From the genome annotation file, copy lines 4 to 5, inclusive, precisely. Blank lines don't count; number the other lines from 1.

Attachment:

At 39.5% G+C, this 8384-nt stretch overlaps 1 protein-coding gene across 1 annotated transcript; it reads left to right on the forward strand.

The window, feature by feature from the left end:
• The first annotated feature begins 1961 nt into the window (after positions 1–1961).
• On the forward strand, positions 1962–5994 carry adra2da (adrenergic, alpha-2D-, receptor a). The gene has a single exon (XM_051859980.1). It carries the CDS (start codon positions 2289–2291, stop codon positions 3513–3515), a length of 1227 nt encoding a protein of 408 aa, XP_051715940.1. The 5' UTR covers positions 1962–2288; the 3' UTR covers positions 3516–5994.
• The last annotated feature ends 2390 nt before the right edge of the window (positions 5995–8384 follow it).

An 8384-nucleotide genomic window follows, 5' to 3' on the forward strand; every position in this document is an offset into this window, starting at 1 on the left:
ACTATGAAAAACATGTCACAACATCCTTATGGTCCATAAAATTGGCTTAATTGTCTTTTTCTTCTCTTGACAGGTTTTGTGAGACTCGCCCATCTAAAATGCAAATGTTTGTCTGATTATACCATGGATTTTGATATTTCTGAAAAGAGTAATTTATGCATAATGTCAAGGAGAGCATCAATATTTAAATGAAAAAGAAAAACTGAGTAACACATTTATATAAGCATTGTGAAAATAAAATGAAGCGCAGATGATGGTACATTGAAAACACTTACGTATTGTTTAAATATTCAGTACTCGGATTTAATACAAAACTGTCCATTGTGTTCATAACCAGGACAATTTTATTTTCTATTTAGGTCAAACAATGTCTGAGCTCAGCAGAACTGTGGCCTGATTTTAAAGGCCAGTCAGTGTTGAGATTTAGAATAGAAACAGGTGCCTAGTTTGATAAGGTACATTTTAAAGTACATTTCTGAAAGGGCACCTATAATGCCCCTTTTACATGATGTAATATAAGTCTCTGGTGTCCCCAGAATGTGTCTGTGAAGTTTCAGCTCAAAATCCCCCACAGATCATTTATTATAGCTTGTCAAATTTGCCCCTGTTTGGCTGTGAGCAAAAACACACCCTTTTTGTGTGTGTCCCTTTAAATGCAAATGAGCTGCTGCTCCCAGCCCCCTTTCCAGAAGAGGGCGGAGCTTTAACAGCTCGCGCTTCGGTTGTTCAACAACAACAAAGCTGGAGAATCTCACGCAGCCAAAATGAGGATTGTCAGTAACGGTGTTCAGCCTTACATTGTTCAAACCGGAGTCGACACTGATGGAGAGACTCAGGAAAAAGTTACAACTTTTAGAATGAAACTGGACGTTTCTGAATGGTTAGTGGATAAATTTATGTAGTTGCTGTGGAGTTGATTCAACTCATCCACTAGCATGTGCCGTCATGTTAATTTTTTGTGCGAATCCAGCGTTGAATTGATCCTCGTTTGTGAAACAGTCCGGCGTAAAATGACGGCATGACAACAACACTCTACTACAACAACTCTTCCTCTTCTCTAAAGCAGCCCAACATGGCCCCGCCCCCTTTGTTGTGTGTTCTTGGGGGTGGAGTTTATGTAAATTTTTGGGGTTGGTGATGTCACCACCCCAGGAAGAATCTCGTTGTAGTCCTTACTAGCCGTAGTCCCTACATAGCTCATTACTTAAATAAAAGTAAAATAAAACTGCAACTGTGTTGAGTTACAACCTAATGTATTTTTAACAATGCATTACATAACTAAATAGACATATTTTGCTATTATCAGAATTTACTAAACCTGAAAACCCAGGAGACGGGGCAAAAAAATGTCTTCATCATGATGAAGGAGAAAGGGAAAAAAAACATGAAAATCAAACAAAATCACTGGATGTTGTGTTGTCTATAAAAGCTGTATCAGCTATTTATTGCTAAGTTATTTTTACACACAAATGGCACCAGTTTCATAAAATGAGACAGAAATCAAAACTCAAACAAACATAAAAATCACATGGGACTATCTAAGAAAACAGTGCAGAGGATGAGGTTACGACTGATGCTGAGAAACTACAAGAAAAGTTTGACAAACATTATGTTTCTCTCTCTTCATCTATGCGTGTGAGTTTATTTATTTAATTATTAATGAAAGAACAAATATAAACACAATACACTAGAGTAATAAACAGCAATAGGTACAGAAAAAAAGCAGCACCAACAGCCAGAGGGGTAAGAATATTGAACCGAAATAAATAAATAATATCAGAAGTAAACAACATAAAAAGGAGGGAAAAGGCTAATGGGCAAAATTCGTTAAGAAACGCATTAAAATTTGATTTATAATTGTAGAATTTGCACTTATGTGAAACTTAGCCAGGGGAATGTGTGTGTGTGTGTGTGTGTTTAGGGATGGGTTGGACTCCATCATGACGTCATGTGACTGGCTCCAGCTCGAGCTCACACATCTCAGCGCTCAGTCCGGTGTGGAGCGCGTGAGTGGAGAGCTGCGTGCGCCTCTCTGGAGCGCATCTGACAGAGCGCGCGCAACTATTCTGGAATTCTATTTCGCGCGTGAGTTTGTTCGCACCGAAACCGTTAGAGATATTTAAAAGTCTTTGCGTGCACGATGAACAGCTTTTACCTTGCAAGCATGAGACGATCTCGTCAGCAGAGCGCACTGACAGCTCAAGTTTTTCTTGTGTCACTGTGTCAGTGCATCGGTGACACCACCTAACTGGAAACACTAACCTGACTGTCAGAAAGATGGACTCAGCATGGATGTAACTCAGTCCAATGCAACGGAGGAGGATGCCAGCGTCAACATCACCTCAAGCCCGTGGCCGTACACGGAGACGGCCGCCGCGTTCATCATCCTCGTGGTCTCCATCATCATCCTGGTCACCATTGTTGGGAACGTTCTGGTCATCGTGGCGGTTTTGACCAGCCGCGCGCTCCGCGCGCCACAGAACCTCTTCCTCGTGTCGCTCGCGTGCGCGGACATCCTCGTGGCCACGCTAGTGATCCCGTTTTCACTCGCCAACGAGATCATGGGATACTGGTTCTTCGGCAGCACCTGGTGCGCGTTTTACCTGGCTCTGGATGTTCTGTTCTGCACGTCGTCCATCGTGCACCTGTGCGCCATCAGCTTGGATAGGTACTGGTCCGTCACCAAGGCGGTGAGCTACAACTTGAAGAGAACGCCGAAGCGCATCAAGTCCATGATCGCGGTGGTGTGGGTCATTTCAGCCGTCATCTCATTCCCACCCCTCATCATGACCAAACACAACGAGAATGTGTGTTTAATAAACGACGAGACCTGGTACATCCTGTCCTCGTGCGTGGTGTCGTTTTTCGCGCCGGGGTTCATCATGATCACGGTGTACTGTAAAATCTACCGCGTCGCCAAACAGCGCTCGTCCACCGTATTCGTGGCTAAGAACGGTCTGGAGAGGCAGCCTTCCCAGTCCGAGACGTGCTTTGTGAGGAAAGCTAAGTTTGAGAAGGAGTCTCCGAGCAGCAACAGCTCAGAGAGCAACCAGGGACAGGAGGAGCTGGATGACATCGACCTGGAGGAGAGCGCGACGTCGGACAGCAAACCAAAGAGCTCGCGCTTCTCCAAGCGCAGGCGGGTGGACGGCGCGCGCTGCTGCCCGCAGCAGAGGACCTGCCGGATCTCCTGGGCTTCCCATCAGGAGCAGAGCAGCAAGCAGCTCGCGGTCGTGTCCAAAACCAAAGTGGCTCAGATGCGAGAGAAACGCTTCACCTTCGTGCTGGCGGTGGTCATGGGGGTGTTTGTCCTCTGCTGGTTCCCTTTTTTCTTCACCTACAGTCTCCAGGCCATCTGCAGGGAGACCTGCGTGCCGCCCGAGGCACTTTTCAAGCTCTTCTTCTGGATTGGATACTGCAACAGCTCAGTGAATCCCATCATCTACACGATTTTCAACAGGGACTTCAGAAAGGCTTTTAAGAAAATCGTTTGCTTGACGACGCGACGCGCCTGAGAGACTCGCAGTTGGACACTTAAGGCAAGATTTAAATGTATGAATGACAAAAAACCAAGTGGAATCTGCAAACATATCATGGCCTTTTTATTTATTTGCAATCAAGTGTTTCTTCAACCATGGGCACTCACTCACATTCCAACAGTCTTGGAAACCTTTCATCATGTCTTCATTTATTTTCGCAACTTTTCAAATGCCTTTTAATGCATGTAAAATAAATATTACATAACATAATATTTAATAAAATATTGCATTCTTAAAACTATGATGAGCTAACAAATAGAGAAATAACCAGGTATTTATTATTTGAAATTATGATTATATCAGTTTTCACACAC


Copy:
• On the forward strand, positions 1962–5994 carry adra2da (adrenergic, alpha-2D-, receptor a). The gene has a single exon (XM_051859980.1). It carries the CDS (start codon positions 2289–2291, stop codon positions 3513–3515), a length of 1227 nt encoding a protein of 408 aa, XP_051715940.1. The 5' UTR covers positions 1962–2288; the 3' UTR covers positions 3516–5994.
• The last annotated feature ends 2390 nt before the right edge of the window (positions 5995–8384 follow it).